...Descartes’ Mind Body Dualism Rene Descartes’ main purpose is to attempt to prove that the mind that is the soul or the thinking thing is distinct and is separate from the body. This thinking thing was the core of himself, which doubts, believes, reasons, feels and thinks. Descartes considers the body to be an extended unthinking thing; therefore it is possible that one may exist without the other. This view is known as mind-body dualism. He believes that what he is thinking in his mind is what God created and instilled in him. Descartes outlines many arguments to support and prove his claims of his discoveries. He states that because he can think, his mind exists. This is known as the Cogito, which is the first existential principal of all of Descartes’ work where modern philosophy begins. Descartes also explains that it is possible that all knowledge of external objects, including his body could be false because of the deceiving actions of an evil genius. The evil genius could make him contemplate his existence of his nature as a thinking thing. Descartes further explains in his arguments, even physical objects, such as the body, are better and more distinctly known through the mind than through the body. Descartes shows this through his example of The Wax Argument, where solid wax transitions into liquid state. With all of this in mind, Descartes theories suggest the mind and body can exist separately but it can be argued, the mind needs the body in order to think and......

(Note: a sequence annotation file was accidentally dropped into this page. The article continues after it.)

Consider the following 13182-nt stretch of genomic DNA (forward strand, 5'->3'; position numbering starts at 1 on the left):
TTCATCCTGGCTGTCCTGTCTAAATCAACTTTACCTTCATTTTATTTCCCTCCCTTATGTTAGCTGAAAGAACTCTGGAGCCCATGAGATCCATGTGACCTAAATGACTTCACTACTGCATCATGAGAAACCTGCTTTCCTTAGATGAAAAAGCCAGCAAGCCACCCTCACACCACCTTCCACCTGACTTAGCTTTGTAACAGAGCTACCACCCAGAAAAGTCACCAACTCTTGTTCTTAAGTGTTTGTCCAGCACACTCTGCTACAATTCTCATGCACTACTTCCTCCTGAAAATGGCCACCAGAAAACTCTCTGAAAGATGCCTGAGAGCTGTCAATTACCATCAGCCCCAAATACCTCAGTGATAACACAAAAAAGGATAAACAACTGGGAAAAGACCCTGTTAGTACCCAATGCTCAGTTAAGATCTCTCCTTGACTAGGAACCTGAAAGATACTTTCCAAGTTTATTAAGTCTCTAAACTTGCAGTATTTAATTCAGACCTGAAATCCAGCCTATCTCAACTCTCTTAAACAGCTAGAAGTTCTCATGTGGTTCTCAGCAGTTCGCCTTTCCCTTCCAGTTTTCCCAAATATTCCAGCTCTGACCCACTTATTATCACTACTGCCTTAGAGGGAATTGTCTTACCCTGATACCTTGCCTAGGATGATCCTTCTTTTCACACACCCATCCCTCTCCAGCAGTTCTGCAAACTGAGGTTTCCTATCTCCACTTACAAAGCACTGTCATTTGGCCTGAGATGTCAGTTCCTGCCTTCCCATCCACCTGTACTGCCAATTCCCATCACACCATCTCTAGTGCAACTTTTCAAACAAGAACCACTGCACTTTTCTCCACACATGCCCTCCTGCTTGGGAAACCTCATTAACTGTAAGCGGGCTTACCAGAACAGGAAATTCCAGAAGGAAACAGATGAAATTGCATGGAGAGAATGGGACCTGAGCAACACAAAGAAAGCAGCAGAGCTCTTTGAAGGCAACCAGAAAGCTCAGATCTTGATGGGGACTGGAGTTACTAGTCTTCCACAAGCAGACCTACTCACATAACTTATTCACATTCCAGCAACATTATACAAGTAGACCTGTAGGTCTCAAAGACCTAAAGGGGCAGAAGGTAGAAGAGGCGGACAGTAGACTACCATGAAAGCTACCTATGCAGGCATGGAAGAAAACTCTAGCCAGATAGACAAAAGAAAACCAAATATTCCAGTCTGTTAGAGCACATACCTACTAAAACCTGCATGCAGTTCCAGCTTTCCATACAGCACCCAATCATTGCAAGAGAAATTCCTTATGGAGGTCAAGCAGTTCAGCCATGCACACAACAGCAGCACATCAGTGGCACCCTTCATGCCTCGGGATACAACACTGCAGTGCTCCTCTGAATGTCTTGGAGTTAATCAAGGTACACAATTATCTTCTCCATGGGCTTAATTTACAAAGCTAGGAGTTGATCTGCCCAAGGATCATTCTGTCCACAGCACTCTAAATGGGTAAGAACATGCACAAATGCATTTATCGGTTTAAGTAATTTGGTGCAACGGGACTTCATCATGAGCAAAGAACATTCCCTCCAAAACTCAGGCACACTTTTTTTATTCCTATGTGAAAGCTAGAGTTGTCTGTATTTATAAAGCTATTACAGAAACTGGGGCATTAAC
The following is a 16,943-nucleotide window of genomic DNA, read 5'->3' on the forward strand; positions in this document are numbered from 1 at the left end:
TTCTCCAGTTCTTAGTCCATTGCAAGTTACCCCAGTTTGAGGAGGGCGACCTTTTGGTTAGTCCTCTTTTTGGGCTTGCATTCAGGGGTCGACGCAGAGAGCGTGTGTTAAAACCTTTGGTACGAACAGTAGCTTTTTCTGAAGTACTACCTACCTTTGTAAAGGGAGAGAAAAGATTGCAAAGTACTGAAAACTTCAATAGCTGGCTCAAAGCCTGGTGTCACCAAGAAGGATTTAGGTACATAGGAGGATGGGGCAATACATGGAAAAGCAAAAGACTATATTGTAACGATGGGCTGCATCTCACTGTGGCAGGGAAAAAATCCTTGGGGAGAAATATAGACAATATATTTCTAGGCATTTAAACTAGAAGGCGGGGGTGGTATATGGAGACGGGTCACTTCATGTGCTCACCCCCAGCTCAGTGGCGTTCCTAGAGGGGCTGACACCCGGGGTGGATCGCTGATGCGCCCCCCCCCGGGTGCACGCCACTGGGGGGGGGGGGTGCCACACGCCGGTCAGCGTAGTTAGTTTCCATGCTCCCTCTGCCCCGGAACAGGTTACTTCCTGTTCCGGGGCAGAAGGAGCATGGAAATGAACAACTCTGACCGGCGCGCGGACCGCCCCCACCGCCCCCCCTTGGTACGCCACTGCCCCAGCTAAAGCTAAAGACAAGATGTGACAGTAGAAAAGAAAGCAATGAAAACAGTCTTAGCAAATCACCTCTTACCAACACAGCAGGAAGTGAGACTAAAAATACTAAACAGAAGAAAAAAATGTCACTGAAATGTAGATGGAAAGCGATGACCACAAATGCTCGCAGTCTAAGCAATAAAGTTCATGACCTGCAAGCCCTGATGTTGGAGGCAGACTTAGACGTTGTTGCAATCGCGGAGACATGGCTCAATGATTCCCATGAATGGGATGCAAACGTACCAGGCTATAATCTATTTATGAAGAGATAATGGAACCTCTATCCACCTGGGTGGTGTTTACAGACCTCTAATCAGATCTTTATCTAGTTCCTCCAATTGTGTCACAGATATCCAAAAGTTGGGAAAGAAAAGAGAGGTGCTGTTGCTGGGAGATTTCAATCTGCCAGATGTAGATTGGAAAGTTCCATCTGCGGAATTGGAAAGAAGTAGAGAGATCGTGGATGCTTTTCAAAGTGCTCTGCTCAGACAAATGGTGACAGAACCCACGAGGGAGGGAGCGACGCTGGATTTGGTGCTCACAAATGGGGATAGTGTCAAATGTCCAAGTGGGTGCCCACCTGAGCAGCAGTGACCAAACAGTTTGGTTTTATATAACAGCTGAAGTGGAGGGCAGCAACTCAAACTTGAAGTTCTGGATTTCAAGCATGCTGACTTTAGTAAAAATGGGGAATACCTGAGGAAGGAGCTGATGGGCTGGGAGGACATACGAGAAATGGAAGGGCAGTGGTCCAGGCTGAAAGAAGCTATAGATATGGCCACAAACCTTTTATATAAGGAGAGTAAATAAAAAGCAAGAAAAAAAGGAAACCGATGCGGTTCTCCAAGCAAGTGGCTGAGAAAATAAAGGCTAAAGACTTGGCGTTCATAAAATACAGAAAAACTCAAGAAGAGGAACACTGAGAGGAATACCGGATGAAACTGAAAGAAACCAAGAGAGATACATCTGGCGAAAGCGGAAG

Words: 1480 - Pages: 6

Rene Descartes

...Rene Descartes Rene Descartes (1596-1650) is generally considered to be one of the most influential Philosophers of the modern Western world. He has been called the founder of modern philosophy. Descartes was the first man of any influence in philosophy to be interested and affected by physics and astronomy. He also refused to accept the views of his predecessors, preferring to work out everything for himself. He was the first man to attempt this since Aristotle. There was freshness about his work that had not been seen from any philosopher since Plato. To begin by doubting everything was the necessary first step in order to sweep away all past presumptions and eliminate all issues that were confusing human knowledge. He also isolated only those truths he himself could directly experience and substantiate. This approach of questioning and skeptical nature meant that Descartes was able to make breakthroughs in philosophy not available to earlier philosophers who had accepted other people’s views as true. The existence of God has been a question since the idea of God was conceived. Rene Descartes tries to prove God's existence, and to show that there is without a doubt something external to ones own existence. He is looking for a definite certainty, a foundation for which he can base all of his beliefs and know that they are true. Descartes' overall project is to find a definite certainty on which he can base all his knowledge and beliefs. I totally agree with......

Words: 1842 - Pages: 8

“I Know That There Is a Mind-Independent, External World.”